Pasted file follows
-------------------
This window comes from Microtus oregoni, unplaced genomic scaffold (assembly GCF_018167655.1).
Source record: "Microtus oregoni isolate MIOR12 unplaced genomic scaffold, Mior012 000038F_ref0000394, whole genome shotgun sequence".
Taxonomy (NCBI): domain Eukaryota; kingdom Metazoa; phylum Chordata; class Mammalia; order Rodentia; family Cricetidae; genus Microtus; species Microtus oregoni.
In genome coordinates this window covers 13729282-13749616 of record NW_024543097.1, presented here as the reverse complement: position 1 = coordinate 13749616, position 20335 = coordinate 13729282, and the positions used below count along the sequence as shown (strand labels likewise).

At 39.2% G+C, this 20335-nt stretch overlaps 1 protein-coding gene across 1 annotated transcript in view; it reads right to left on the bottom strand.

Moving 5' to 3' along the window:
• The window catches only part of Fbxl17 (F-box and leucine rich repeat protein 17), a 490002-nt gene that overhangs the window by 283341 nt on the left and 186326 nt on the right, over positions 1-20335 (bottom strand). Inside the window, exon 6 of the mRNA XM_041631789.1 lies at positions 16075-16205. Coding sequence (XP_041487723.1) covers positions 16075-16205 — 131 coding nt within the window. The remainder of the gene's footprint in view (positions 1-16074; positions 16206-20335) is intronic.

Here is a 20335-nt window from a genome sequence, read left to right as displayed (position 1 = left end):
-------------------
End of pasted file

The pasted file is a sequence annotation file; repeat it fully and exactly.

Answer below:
This window comes from Microtus oregoni, unplaced genomic scaffold (assembly GCF_018167655.1).
Source record: "Microtus oregoni isolate MIOR12 unplaced genomic scaffold, Mior012 000038F_ref0000394, whole genome shotgun sequence".
Taxonomy (NCBI): domain Eukaryota; kingdom Metazoa; phylum Chordata; class Mammalia; order Rodentia; family Cricetidae; genus Microtus; species Microtus oregoni.
In genome coordinates this window covers 13729282-13749616 of record NW_024543097.1, presented here as the reverse complement: position 1 = coordinate 13749616, position 20335 = coordinate 13729282, and the positions used below count along the sequence as shown (strand labels likewise).

At 39.2% G+C, this 20335-nt stretch overlaps 1 protein-coding gene across 1 annotated transcript in view; it reads right to left on the bottom strand.

Moving 5' to 3' along the window:
• The window catches only part of Fbxl17 (F-box and leucine rich repeat protein 17), a 490002-nt gene that overhangs the window by 283341 nt on the left and 186326 nt on the right, over positions 1-20335 (bottom strand). Inside the window, exon 6 of the mRNA XM_041631789.1 lies at positions 16075-16205. Coding sequence (XP_041487723.1) covers positions 16075-16205 — 131 coding nt within the window. The remainder of the gene's footprint in view (positions 1-16074; positions 16206-20335) is intronic.

Here is a 20335-nt window from a genome sequence, read left to right as displayed (position 1 = left end):